In the shadow of Dubai’s sail-shaped Burj Al Arab hotel, crypto executives rubbed shoulders with Emirati royals, Wall Street bankers and Instagram influencers.

The festivities in late March were organized by Binance Holdings Ltd. in its de facto home of the United Arab Emirates, which is fast becoming a global hub for digital currencies. Co-founder and Chief Executive Officer Changpeng ‘CZ’ Zhao skipped the event as he recovered from Covid, but he was top of mind for partygoers who said they aspired to replicate his rapid ascent from software developer to one of the world’s wealthiest people.

Following Zhao’s lead, many are flocking to the UAE, which he has called the “Wall Street of crypto.” The euphoria even has local bankers, lawyers and big tech executives pondering career pivots of their own to cash in.

“We see a lot of interest from employees in traditional financial institutions who want to work for us,” Richard Teng, the head of Middle East and North Africa at Binance, which is the world’s largest crypto exchange by trading volume, said in an interview at Bloomberg’s Dubai office. “We’re actually recruiting a number of them.”

Career Pivots
In February, Binance tapped Vishal Sacheendran, a former Bank of New York Mellon Corp. banker, as its UAE-based director of MENA. Robbie Nakarmi, the firm’s senior counsel in Dubai, joined late last year after almost a decade as a mergers and acquisitions lawyer.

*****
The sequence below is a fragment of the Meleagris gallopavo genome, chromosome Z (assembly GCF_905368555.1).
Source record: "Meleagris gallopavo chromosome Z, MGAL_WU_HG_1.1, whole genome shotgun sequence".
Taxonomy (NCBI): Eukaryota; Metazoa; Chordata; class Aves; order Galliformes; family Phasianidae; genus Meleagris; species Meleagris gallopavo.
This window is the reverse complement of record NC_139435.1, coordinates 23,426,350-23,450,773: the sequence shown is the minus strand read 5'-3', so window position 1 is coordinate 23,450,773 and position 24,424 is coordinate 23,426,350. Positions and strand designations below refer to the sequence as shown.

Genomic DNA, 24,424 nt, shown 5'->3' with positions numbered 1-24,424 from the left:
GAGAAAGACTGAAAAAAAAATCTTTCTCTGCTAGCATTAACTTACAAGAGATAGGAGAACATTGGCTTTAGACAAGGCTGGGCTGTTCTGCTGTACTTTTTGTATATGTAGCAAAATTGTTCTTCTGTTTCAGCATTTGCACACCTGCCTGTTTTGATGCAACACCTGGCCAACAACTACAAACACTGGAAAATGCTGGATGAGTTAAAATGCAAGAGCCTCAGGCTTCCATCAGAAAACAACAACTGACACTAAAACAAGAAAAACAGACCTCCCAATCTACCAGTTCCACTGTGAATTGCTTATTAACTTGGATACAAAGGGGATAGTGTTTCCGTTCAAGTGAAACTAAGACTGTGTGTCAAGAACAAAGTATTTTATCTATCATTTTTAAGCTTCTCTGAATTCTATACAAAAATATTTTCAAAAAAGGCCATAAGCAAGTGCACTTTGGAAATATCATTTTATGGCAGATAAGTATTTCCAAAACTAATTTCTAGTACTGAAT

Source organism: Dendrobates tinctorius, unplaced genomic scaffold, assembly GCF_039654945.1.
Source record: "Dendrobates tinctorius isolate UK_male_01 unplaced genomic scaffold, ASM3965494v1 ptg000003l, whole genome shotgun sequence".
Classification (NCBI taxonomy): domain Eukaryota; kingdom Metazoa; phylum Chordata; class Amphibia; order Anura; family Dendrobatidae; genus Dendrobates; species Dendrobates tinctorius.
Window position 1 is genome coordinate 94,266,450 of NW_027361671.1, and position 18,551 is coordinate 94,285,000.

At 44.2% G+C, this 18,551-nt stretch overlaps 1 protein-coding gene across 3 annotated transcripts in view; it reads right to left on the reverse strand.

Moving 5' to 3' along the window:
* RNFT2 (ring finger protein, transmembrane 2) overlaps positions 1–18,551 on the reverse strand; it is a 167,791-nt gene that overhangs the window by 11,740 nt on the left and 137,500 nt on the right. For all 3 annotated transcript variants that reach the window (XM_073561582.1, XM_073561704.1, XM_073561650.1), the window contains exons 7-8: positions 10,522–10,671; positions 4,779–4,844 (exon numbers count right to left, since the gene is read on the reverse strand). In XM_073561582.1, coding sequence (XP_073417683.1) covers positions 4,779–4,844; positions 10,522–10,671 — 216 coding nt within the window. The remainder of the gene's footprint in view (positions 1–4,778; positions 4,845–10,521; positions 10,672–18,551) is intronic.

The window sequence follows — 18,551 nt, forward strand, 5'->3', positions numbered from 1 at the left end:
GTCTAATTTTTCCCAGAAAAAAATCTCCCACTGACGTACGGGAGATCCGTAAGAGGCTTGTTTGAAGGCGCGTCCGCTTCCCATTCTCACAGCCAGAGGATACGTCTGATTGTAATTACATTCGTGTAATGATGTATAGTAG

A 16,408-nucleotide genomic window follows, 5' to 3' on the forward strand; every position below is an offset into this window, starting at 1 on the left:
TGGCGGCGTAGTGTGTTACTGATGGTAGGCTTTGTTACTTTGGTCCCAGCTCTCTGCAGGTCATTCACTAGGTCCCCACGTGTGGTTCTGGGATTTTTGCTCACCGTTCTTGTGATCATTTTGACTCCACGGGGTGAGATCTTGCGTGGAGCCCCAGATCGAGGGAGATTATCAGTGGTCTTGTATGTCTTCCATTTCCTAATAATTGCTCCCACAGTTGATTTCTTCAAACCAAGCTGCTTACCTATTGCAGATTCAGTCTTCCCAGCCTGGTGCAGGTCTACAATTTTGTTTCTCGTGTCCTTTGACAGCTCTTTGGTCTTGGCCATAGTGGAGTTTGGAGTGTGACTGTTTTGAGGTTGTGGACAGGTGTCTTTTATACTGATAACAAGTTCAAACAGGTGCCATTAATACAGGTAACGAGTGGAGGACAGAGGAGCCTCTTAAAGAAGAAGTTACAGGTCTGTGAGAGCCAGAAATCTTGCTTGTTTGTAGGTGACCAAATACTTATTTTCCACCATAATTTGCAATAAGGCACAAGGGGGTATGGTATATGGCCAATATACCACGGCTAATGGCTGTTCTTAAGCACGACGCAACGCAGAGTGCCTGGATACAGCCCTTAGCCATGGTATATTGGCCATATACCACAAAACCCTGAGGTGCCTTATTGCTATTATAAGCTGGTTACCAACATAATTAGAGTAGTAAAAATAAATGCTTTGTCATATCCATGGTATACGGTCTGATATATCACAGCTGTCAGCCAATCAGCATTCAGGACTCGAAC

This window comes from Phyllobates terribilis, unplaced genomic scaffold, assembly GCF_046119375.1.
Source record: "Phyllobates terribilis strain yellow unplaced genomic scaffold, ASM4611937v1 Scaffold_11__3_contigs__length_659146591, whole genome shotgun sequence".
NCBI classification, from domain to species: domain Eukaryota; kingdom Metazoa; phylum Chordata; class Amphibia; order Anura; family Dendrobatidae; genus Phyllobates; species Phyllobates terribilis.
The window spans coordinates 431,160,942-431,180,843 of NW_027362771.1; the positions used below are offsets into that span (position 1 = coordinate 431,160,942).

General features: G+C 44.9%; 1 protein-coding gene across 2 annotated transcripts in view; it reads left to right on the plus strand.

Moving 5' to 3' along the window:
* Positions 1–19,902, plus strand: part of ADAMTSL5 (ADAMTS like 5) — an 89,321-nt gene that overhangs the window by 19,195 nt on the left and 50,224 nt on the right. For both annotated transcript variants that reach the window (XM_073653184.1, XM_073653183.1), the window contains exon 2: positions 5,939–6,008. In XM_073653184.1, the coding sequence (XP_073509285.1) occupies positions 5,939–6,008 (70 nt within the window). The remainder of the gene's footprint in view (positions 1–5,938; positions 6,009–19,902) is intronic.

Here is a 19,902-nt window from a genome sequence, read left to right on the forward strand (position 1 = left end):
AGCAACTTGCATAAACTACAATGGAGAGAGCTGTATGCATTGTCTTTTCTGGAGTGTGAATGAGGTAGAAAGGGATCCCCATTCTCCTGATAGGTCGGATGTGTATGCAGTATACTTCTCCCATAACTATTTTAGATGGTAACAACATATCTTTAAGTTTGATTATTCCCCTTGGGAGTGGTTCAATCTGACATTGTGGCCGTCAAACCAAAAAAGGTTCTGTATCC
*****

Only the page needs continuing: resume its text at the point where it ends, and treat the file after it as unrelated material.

They’re far from alone.

Ahmed Ismail, a former banker at Bank of America and Jefferies in Dubai, pivoted in 2017. He launched HAYVN, an Abu Dhabi-based digital currency investment bank, with Chris Flinos, a fellow BofA alum. He said several banker friends recently quit their jobs to launch crypto investment funds.

“It all starts from the top,” Ismail said in e-mailed comments. “We have witnessed the UAE making a huge push in developing world-class infrastructure and a regulatory environment for crypto firms to thrive and call home.”

Amir Tabch, former head of global markets at Emirates Investment Bank, is one of the more recent folks to decamp. He became CEO of DeFi brokerage Securrency Capital in Abu Dhabi last June after 16 years in the traditional banking sector. In his new role, he said he’s looking to hire more bankers to help “bridge the gap” between traditional and digital finance.

Surging inflation is compelling more investors to consider investments in digital assets as a potential hedge, yet many who’ve piled in recently have been stung by steep losses. Bitcoin, the world’s largest cryptocurrency, has almost halved in value since its peak last November.

The UAE’s crypto-friendly policies -- in contrast to tightening regulations in other jurisdictions -- have lured the largest firms. In an interview in late March, Binance’s Zhao said Dubai is the firm’s HQ by any common interpretation. “Wherever we go, the industry players do tend to follow.”

Crypto hedge fund Three Arrows Capital said last month it’s planning to move its headquarters to Dubai from Singapore, which has been more conservative with its regulatory approach toward virtual currencies.

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